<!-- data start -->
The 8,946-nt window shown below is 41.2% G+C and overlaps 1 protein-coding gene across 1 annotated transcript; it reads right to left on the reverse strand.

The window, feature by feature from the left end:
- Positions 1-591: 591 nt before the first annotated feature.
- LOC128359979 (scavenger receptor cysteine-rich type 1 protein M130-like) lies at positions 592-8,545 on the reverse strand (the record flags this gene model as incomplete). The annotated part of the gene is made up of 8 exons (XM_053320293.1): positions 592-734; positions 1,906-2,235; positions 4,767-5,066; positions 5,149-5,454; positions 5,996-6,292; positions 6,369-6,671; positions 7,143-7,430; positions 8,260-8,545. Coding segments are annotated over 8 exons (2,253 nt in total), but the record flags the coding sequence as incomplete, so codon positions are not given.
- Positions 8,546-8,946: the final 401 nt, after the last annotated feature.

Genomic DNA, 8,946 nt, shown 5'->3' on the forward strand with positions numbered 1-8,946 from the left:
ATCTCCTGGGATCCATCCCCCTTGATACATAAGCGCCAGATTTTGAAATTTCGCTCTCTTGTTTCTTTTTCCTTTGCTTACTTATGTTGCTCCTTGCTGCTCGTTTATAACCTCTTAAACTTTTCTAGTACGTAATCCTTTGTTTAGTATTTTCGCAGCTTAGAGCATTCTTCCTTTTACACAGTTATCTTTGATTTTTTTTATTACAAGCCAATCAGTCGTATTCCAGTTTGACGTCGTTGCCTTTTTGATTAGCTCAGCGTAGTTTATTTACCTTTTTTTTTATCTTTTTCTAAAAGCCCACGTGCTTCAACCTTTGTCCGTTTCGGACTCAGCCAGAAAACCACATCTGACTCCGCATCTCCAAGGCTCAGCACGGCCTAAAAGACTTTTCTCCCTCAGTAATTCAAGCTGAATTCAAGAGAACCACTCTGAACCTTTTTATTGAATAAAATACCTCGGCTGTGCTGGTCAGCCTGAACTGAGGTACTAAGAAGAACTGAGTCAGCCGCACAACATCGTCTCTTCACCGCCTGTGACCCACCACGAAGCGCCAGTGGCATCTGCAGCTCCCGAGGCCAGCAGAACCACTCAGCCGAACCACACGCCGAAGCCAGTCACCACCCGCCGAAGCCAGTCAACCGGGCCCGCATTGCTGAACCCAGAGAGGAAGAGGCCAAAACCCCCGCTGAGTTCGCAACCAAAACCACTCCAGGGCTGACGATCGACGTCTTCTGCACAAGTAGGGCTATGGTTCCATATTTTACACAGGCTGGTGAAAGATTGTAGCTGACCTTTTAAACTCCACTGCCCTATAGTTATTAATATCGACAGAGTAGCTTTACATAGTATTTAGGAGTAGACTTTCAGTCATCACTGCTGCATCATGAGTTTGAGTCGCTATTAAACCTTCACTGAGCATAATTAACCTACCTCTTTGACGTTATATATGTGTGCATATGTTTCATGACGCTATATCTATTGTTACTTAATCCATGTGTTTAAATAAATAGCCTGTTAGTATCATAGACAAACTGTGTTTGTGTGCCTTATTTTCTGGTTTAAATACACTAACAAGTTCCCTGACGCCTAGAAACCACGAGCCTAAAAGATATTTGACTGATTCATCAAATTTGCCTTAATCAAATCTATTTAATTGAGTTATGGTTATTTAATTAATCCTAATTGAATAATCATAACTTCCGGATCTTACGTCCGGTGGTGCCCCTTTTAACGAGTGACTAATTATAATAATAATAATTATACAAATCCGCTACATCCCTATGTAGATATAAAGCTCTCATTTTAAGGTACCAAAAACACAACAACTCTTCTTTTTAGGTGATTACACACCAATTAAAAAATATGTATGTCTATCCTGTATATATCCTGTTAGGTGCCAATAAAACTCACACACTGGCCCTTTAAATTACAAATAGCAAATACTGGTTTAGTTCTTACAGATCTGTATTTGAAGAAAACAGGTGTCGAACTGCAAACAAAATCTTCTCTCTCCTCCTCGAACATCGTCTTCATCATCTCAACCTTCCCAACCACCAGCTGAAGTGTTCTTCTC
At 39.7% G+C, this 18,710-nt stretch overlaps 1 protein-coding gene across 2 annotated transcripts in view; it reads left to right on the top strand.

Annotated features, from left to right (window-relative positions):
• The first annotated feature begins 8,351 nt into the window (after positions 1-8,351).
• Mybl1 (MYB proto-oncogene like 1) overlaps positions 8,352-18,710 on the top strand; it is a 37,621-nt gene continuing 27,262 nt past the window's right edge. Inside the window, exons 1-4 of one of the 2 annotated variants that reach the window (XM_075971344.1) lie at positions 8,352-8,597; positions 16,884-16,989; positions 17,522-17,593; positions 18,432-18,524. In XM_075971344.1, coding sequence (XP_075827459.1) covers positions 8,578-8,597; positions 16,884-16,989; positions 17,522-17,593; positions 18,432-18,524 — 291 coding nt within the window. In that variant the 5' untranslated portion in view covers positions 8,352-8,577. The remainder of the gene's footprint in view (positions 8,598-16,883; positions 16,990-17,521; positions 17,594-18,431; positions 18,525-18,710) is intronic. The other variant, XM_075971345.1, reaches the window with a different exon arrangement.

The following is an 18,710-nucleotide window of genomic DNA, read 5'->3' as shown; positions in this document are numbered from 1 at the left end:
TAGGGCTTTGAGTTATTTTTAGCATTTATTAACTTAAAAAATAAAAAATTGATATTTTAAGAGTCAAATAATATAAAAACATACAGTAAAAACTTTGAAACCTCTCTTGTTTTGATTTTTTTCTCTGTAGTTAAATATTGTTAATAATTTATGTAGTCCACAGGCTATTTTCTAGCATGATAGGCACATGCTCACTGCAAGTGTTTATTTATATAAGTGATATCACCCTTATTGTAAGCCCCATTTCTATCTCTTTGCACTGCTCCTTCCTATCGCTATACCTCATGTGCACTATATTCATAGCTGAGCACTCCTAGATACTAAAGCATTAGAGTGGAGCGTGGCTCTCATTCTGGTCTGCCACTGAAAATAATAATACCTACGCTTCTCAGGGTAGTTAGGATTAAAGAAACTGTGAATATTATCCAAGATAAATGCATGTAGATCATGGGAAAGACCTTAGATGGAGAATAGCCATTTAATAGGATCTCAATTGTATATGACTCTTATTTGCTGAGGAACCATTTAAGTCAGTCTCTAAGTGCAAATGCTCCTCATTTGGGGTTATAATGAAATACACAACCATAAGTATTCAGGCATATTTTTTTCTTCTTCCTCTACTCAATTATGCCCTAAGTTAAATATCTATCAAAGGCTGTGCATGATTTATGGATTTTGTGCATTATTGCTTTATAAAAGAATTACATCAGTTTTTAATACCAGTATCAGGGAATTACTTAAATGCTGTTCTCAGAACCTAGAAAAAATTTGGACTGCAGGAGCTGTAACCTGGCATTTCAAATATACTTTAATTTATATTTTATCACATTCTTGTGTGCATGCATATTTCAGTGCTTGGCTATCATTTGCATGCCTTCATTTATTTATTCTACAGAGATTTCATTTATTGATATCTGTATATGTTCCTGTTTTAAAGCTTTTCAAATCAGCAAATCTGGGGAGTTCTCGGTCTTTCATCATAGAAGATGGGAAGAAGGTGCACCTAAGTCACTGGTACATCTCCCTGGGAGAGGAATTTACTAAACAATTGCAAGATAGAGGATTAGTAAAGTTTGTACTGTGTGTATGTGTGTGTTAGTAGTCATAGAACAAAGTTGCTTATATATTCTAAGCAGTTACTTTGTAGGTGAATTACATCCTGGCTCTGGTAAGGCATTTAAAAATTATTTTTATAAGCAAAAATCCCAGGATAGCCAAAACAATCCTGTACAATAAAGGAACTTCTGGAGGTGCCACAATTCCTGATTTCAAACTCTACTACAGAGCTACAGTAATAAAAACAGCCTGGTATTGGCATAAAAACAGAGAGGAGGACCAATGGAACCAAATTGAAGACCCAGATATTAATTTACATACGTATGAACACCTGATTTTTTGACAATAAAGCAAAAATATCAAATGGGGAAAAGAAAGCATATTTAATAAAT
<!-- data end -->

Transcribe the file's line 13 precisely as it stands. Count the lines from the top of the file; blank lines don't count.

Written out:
TAGGGCTTTGAGTTATTTTTAGCATTTATTAACTTAAAAAATAAAAAATTGATATTTTAAGAGTCAAATAATATAAAAACATACAGTAAAAACTTTGAAACCTCTCTTGTTTTGATTTTTTTCTCTGTAGTTAAATATTGTTAATAATTTATGTAGTCCACAGGCTATTTTCTAGCATGATAGGCACATGCTCACTGCAAGTGTTTATTTATATAAGTGATATCACCCTTATTGTAAGCCCCATTTCTATCTCTTTGCACTGCTCCTTCCTATCGCTATACCTCATGTGCACTATATTCATAGCTGAGCACTCCTAGATACTAAAGCATTAGAGTGGAGCGTGGCTCTCATTCTGGTCTGCCACTGAAAATAATAATACCTACGCTTCTCAGGGTAGTTAGGATTAAAGAAACTGTGAATATTATCCAAGATAAATGCATGTAGATCATGGGAAAGACCTTAGATGGAGAATAGCCATTTAATAGGATCTCAATTGTATATGACTCTTATTTGCTGAGGAACCATTTAAGTCAGTCTCTAAGTGCAAATGCTCCTCATTTGGGGTTATAATGAAATACACAACCATAAGTATTCAGGCATATTTTTTTCTTCTTCCTCTACTCAATTATGCCCTAAGTTAAATATCTATCAAAGGCTGTGCATGATTTATGGATTTTGTGCATTATTGCTTTATAAAAGAATTACATCAGTTTTTAATACCAGTATCAGGGAATTACTTAAATGCTGTTCTCAGAACCTAGAAAAAATTTGGACTGCAGGAGCTGTAACCTGGCATTTCAAATATACTTTAATTTATATTTTATCACATTCTTGTGTGCATGCATATTTCAGTGCTTGGCTATCATTTGCATGCCTTCATTTATTTATTCTACAGAGATTTCATTTATTGATATCTGTATATGTTCCTGTTTTAAAGCTTTTCAAATCAGCAAATCTGGGGAGTTCTCGGTCTTTCATCATAGAAGATGGGAAGAAGGTGCACCTAAGTCACTGGTACATCTCCCTGGGAGAGGAATTTACTAAACAATTGCAAGATAGAGGATTAGTAAAGTTTGTACTGTGTGTATGTGTGTGTTAGTAGTCATAGAACAAAGTTGCTTATATATTCTAAGCAGTTACTTTGTAGGTGAATTACATCCTGGCTCTGGTAAGGCATTTAAAAATTATTTTTATAAGCAAAAATCCCAGGATAGCCAAAACAATCCTGTACAATAAAGGAACTTCTGGAGGTGCCACAATTCCTGATTTCAAACTCTACTACAGAGCTACAGTAATAAAAACAGCCTGGTATTGGCATAAAAACAGAGAGGAGGACCAATGGAACCAAATTGAAGACCCAGATATTAATTTACATACGTATGAACACCTGATTTTTTGACAATAAAGCAAAAATATCAAATGGGGAAAAGAAAGCATATTTAATAAAT